Introduction: the promises of neo-liberalism
In recent decades, free marketeers have conducted a worldwide campaign against state interventions in economic affairs. In this process, commentators such as Beckler (1982) and Piatier (1984), depicted protectionist trade policies as the basic problem of developing countries. Barro & S ala-i-Martin (1992) and Meyer (1998) also contended that a structural convergence between the Third World and industrialised economies would inevitably require the liberalisation of international trade and investments. In addition, according to Heller (1984) and Vickers &Yarrow (1988), for example, transferring the ownership of public enterprises to the wider stratum of society by privatisation, was the universal imperative of common sense in order to invigorate the entrepreneurial spirit.
For pro-market scholars, flexible employment relations were crucial for a viable employment structure in the age of globalisation. Despite the lack of convincing evidence, it has been argued that growing interaction among different cultures began to change consumers' consumption patterns almost on a day-to-day basis. Mahon (1987) stressed that in order to cope with the volatile demands of consumers, companies frequently needed to alter their products, but not all workers had sufficient skills to cope with changing production systems. Therefore, Blyton & Morris (1991) asserted that promoting temporary employment was the only way forward, if unsustainable levels of labour costs were to be avoided.
The 'excessive' power of trade unions became a specific subject of the critique, combined with an ambiguous ideology of conflict of interest between workers and consumers. Sarfati & Kobrin (1988) and Saunders & Harris (1994) argued that the reluctance of trade unions to relinquish job security policies, and their pervasive 'obsession' with vested interests, were not only pushing up labour costs for employers but commodity prices for consumers as well. Accordingly, promarket commentators vilified trade unions, particularly those operating in the public sector, as opportunists taking advantage of the statutory regulations and collective bargaining position. Referring to the 'political compromises' of state managers, Pierson (1991) contended that the privatisation of public sector organisations would produce significant contributions to a 'well-balanced' union power.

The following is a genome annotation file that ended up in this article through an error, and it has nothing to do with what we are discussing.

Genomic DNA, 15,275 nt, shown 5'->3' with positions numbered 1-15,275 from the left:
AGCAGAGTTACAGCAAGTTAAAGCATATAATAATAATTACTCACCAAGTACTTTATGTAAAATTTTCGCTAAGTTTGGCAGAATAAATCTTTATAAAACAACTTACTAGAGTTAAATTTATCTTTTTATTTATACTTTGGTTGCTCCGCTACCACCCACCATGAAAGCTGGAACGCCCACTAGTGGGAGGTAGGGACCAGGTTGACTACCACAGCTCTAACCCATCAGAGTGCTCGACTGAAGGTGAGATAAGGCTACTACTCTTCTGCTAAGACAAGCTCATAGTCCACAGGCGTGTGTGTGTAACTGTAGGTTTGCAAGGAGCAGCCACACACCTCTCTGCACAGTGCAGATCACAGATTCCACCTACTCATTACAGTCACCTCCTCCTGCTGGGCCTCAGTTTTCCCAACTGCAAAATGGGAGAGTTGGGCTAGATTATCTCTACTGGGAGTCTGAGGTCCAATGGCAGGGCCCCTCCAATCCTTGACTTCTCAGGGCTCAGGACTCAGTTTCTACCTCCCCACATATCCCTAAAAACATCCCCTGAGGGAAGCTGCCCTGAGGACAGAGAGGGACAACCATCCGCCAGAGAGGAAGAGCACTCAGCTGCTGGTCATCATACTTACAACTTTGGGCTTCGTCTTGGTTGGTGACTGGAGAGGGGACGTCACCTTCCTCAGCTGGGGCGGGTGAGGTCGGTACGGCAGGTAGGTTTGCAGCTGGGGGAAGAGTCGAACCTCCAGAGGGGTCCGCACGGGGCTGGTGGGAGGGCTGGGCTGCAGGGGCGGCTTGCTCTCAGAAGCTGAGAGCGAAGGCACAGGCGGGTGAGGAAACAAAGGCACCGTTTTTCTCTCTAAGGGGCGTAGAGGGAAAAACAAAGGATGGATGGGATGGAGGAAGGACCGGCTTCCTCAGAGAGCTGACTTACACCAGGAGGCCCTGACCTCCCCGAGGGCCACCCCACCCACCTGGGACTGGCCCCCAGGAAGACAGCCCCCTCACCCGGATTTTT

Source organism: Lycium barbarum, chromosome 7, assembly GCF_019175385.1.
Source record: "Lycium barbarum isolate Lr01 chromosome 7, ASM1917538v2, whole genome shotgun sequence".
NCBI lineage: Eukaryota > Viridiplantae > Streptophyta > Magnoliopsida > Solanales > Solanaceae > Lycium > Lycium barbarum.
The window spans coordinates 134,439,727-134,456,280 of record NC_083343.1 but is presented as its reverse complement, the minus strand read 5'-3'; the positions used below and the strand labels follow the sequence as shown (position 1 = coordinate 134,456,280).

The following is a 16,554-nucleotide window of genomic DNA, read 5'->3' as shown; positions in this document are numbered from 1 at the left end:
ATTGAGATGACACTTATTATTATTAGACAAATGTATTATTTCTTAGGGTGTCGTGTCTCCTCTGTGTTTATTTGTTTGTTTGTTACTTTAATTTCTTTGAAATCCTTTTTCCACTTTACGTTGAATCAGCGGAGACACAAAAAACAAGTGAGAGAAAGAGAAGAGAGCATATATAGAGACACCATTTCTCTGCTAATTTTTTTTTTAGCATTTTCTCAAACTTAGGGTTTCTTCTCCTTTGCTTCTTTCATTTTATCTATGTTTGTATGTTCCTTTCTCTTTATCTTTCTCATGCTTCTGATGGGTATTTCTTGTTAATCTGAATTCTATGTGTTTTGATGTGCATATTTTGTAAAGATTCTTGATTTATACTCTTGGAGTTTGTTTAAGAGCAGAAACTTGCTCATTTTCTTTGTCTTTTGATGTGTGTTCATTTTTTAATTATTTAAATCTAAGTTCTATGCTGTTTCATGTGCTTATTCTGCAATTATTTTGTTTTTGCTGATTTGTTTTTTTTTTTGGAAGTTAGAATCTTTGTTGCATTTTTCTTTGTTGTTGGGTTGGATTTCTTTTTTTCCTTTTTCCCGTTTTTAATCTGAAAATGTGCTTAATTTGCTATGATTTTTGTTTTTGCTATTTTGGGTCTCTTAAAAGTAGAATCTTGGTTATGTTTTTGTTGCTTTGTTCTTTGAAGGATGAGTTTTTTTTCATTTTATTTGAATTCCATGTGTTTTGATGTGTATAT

In spite of the challenges to job security and organised solidarity, however, the proponents of the neo-liberal project posited that the working class in developing countries would derive the most notable gains from 'market solutions'. As far as Rojas (1999) was concerned, the internationalisation of poor economies in general would improve employment prospects in the Third World. From this point of view, foreign investment, in particular, was seen as an effective remedy for unemployment in less affluent nations. Markusen & Venables (1997) suggested that international capital inflow to such countries would culminate in job opportunities by sparking off new economic activities in industrial sectors. Neo-liberal literature was also embellished with promises regarding employees' earnings in 'emerging market' economies. Slaughter & Swagel (1997) and Williamson (1998) endorsed the idea that the integration of less affluent nations within the world economy would boost production technology and make for increases in wages and salaries as a result of growing labour productivity.
Furthermore, it was argued that 'market solutions' would undermine conflicts between the interests of the bourgeoisie and the proletariat. In this account, privatisation would not only invigorate the entrepreneurial spirit by dispersing the ownership of public enterprises to the wider stratum of society (Vickers & Yarrow 1988), but would also deliver mutual benefits for employers and employees in particular, by distributing company shares to employees (Heller 1984). …